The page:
the slides from this webinar. - Bladder Cancer Advocacy Network

the slides from this webinar. - Bladder Cancer Advocacy Network

Muscle-Invasive Bladder Cancer:Bladder-Sparing TherapyJason A. Efstathiou, MD, DPhilAssistant Professor of Radiation OncologyMassachusetts General HospitalHarvard Medical SchoolBladder Cancer Advocacy NetworkPatient Insight WebinarApril 11, 2013

Organ conservation incontemporary oncology• Anal carcinoma• Breast carcinoma• Esophageal carcinoma• Laryngeal carcinoma• Limb sarcomas• Prostate carcinoma

Breast CancerPatient Power (Advocacy)• Many high profile women activists beginning in 1980• Mary Lasker, Rose Kushner (NCAB), and the KomenFoundationRose Kushner’s quotes*:“You mean I had a mastectomy for nothing”“Happily for women, surgical custom is changing”* S. Mukharjee, The Emperor of all Maladies

Muscle-invading TCC bladderCystectomyCystectomyalternativesBladder removaland reconstructionBladderconservationGoals:• cure patient and optimize survival• prevention of pelvic failure and distant metastasis• functional urinary reservoir and high QOL

So what’s the modern alternative tocystectomy?Trimodality therapy• Maximal TURBT• Radiation therapy• Chemotherapy

TURBTXRT (40Gy)+Concomitant ChemotherapyCystoscopic responseevaluationCRConsolidationChemo-radiation (64Gy)+/- adjuvant chemoNon-CRRadicalCystectomy+/- adjuvant chemo

Bladder Conservation: Evolution of theMGH and RTOG approach1986-93NeoadjuvantchemoResponseevaluationMCVx2RT + C1994-98AcceleratedradiationAdjuvantchemotherapybidRT+C/5FuMCV x 31999-2012EnhancedRadiationsensitizationAdjuvantchemotherapybidRT+C/TaxqdRT+GemG + C x 4

Long-term MGH Experience 1986-2006• N = 348• Clinical stages T2-T4a• Treated on protocols 1986-2006• Median age 66.3 years (range 27.3–88.6)• Median FU for those alive 7.7 years• Actuarial endpoints included: OS, DSSEfstathiou et al Eur Urol 2012

Long-term MGH Experience 1986-2006Background Characteristics (n=348)GenderMale 74%Female 26%Clinical StageT2 54%T3 38%T4a 8%Visibly complete TURBTYes 65%No 33%HydronephrosisYes 17%No 83%Efstathiou et al Eur Urol 2012

Long-term MGH Experience 1986-2006OutcomesCR rate 72%Overall Survival5 yrs 52%10 yrs 35%15 yrs 22%Disease Specific Survival5 yrs 64%10 yrs 59%15 yrs 57%% undergoing Cystectomy* 29%Immediate (non-CR) 17%Salvage 12%*No patient required cystectomy due to treatment-related toxicityEfstathiou et al Eur Urol 2012

Long-term MGH Experience 1986-200664%59%57%80% of those alive at 5 years still havenative bladder

Long-term Cystectomy & PLND Results• USC & U. Bern ; 1985-2005 ; 959 patients• pT2-3, cN0, cM0, median F/U 10 yrs(10 yrs. 60%)Zehnder, Studer, Skinner et al. J Urol 2011

Long-term MGH Experience 1986-2006Importance of Clinical Stage74%67%63%53%49%49%Efstathiou et al Eur Urol 2012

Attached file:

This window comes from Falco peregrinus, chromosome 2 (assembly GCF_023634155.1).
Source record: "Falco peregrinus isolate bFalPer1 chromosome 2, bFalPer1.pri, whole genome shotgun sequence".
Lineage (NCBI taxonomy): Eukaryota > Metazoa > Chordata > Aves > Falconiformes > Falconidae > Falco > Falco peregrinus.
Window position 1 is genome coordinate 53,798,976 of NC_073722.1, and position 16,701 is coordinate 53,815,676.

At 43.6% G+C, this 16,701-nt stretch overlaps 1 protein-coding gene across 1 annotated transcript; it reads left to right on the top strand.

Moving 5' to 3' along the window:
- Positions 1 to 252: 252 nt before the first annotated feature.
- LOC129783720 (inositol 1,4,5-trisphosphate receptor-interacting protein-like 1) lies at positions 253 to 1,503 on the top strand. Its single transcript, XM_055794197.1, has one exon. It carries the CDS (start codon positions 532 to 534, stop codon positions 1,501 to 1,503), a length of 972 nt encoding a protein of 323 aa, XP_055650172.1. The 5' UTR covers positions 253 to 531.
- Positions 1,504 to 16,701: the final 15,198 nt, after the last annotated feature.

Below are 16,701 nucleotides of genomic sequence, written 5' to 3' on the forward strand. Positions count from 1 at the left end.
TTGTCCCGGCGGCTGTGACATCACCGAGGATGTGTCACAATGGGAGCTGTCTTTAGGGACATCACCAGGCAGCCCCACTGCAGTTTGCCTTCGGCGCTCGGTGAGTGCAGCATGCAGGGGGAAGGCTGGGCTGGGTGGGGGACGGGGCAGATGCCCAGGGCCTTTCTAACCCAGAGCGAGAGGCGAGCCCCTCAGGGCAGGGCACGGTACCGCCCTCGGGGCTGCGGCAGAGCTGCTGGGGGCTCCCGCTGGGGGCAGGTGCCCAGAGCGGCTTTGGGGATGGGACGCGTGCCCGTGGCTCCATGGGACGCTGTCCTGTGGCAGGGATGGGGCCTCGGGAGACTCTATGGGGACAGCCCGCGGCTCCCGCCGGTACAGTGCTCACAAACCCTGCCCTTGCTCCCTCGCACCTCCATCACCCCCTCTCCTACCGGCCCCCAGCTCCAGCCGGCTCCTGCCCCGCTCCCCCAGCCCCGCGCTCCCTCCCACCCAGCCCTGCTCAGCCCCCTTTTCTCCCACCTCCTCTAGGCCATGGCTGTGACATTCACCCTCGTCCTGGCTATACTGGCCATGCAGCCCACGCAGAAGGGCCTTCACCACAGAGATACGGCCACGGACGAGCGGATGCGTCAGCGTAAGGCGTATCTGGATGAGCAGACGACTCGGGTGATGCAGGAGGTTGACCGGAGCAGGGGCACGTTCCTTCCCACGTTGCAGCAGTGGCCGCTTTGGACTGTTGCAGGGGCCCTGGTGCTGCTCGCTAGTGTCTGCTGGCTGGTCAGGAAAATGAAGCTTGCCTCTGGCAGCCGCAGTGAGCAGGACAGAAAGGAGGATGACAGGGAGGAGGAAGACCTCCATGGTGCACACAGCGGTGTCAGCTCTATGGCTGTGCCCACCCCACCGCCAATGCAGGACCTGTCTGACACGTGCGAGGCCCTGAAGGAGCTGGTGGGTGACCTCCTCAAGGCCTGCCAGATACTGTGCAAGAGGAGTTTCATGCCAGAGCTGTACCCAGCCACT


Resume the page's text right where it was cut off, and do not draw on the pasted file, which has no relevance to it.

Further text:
Long-term MGH Experience 1986-2006Importance of a Complete ResponseEfstathiou et al Eur Urol 2012

All TURBT TURBTpatients complete not complete p valueNumber 343 227 116CR rate 72% 79% 57%

What is the importance of an aggressiveTURBTfor“Cystectomy Avoidance”?“The TURBT must be done with thedetermination to resect all visibletumor. Nothing less will suffice.”NM Heney et al NATURE Rev Clin Oncol 2009

Selection is KeyTumor presentations with the highestsuccess rates:• Solitary T2 or early T3 tumors < 6 cm• No tumor-associated hydronephrosis• Tumors allowing a visibly completeTURBT• Invasive tumors not associated withextensive carcinoma in situ• Adequate renal function to allow cisplatinconcurrent with radiation• TCC histology

Long-term MGH Experience 1986-2006Influence of AgeEfstathiou et al Eur Urol 2012

ACS / National Cancer Database (2004-2008)Gray et al., European Urology 2012

ACS / National Cancer Database (2004-2008)Gray et al., European Urology 2012

ACS / National Cancer Database (2004-2008)Gray et al., European Urology 2012

Which chemotherapy with radiation?

Role of Concurrent ChemotherapyThe active radiosensitizing drugs include:• Cisplatin, Paclitaxel, 5-FU, Mitomycin C,Gemcitabine and tumor hypoxia-reducingdrugs

Phase III randomized trial of synchronouschemo-radiotherapy compared to radiotherapyalone in muscle invasive bladder cancer(BC2001 CRUK/01/004)• 360 patients 2001 – 2008• clinical stage T2-4aNx bladder cancer• XRT 55 Gy/20 or 64 Gy/32• RT + MMC & 5-FU• GFR > 25 ml/min• Median follow-up 49 monthsJames et al NEJM 2012

0.00 0.25 0.50 0.75 1.00Invasive loco-regional disease free survival with and withoutconcurrent chemotherapy2-yr ILRDFS82% (95% CI: 75%, 88%)CT=28/18268% (95% CI: 59%, 75%)No CT=51/178HR = 0.53 (95% CI: 0.33, 0.84); p=0.0070 12 24 36 48 60 72Months since randomisationN at risk (events)CT 182 (20) 118 (6) 88 (2) 61 (0) 48 (0) 30 (0) 15No CT 178 (35) 108 (13) 77 (2) 59 (1) 29 (0) 19 (0) 11James et al NEJM 2012

RTOG PROTOCOL 07-12 (Randomized Phase II)Stage T2 – T4a, No HydronephrosisCandidate for cystectomy, if necessaryTURBTrandomizationRTOG:bid RT5FUCisplatinMichigan:qd RTGemcitabineStarted accrual 2008